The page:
Friday, May 25, 2018

Serhii Plokhy's "Chernobyl: The History of a Nuclear Catastrophe"

Serhii Plokhy is the Mykhailo Hrushevsky Professor of Ukrainian History at Harvard University. A three-time recipient of the American Association for Ukrainian Studies prize, he is the author of Yalta: The Price of Peace, The Last Empire: The Final Days of the Soviet Union, and The Gates of Europe: A History of Ukraine.

Plokhy applied the “Page 99 Test” to his latest book, Chernobyl: The History of a Nuclear Catastrophe, and reported the following:
Chernobyl: The History of a Nuclear Catastrophe is the first comprehensive history of the Chernobyl nuclear disaster from the explosion of the reactor no. 4 at the Chernobyl nuclear plant on the morning of April 26, 1986 to the construction of the new shelter over the damaged reactor in 2018. The book tells the stories of the firefighters, scientists, engineers, workers, soldiers, and policemen who found themselves caught in a nuclear Armageddon and succeeded in doing the seemingly impossible: extinguishing the nuclear inferno and putting the reactor to sleep. Below is an excerpt from the story told on page 99 of the book: two firefighters meet each other on the fateful night of April 26 near the damaged reactor. One of them is Hryhorii Khmel, the driver of a firetruck, another--his son, a young lieutenant Petro Khmel.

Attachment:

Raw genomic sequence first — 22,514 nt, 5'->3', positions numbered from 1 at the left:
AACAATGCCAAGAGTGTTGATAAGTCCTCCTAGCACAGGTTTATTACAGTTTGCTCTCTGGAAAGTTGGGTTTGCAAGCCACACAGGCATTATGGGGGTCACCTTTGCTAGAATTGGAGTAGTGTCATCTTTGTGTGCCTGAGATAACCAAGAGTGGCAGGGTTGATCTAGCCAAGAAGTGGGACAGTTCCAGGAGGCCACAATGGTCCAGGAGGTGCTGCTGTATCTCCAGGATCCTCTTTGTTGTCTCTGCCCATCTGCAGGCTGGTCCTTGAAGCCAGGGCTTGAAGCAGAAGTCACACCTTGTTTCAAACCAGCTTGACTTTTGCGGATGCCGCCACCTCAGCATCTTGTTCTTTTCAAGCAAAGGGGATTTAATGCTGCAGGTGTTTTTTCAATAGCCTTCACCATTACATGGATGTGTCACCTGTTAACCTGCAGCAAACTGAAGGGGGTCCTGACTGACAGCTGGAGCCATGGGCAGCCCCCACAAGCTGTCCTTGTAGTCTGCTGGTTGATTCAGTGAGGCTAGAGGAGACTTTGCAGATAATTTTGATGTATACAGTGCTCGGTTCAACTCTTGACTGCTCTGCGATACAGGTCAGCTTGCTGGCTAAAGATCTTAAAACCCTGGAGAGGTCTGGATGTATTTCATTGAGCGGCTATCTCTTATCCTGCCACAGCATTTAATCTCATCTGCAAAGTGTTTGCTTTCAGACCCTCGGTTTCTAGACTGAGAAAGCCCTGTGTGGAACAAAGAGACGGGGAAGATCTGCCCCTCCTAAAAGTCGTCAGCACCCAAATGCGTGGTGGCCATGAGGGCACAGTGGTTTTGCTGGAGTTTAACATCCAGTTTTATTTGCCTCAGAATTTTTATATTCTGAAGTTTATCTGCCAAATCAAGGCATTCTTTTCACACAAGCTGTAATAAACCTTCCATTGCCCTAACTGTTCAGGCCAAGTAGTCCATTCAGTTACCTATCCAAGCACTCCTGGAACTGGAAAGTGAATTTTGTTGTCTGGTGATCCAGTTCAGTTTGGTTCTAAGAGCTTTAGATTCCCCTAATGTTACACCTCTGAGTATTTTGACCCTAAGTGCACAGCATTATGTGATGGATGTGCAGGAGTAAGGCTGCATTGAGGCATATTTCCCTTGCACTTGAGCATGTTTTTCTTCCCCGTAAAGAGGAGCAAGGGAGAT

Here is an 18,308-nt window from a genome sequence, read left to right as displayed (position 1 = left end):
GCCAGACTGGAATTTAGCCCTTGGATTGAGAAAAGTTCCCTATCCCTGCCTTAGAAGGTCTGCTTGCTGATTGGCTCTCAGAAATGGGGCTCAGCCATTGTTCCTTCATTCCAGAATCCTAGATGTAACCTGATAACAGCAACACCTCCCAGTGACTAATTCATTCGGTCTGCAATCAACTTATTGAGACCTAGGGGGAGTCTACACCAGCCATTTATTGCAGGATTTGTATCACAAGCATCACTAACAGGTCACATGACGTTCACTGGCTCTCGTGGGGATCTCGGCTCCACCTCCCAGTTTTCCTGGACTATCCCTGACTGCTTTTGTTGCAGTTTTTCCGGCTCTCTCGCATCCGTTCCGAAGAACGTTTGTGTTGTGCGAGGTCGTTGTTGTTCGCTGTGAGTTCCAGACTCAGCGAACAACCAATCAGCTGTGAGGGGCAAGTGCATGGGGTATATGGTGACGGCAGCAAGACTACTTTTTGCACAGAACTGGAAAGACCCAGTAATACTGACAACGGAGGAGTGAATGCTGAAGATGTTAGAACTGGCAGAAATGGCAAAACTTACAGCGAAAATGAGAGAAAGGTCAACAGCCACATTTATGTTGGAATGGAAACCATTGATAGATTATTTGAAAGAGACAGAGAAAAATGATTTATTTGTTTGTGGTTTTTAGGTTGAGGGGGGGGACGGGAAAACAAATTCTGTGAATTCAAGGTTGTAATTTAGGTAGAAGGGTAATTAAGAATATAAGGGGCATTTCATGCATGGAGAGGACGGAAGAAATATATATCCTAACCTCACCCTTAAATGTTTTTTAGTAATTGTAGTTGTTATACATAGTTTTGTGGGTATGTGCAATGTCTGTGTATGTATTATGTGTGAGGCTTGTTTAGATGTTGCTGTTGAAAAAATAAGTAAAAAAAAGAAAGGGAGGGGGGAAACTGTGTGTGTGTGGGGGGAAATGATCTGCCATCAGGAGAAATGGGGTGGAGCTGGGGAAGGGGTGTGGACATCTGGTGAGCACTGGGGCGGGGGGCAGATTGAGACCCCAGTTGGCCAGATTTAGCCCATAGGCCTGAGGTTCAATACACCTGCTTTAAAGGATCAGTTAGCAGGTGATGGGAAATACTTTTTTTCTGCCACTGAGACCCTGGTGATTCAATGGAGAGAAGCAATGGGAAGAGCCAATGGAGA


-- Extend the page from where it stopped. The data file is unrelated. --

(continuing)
Hryhorii Khmel spent most of the night near the walls of the turbine hall.... He had no doubt that Petro would be called as well. Around 7:00 a.m., when Hryhorii and his fellow firefighters were ordered to leave their positions and potassium iodide was administered to them, he began asking people whether they had seen Petro. The answer was no. Then someone said: “Petro Khmel was taken there as a substitute.” Hryhorii’s heart sank. “There” meant the damaged reactor. “I thought it was all over, finished,” he recalled later.

Hryhorii was told to surrender all his clothing and take a shower. Only after that did he see his son. “I went out onto the street, looked around—it was light, and everything was visible—and saw my Petro coming in uniform, with a coat on, a fire belt, a cap, and leather boots.” “Are you here, Father?” Petro asked his dad before being taken away for decontamination. Hryhorii must have felt like Nikolai Gogol’s Taras Bulba at the execution of his son Ostap, who shouted into the crowd, “Father, where are you? Do you hear me?” before he was put to death. Hryhorii refused to leave the premises and waited until his son had taken a shower. Petro was obviously sick. As he recalled later, “I started to feel bad in the shower. I came out; my father was waiting for me. ‘How do you feel, sonny?’ Hearing almost nothing by then, I heard only ‘Hold on.’”
The Page 99 Test reveals the essence of the book better than any test I can imagine.
Learn more about Chernobyl: The History of a Nuclear Catastrophe at the Basic Books website.

My Book, The Movie: The Last Empire.

The Page 99 Test: The Gates of Europe.

--Marshal Zeringue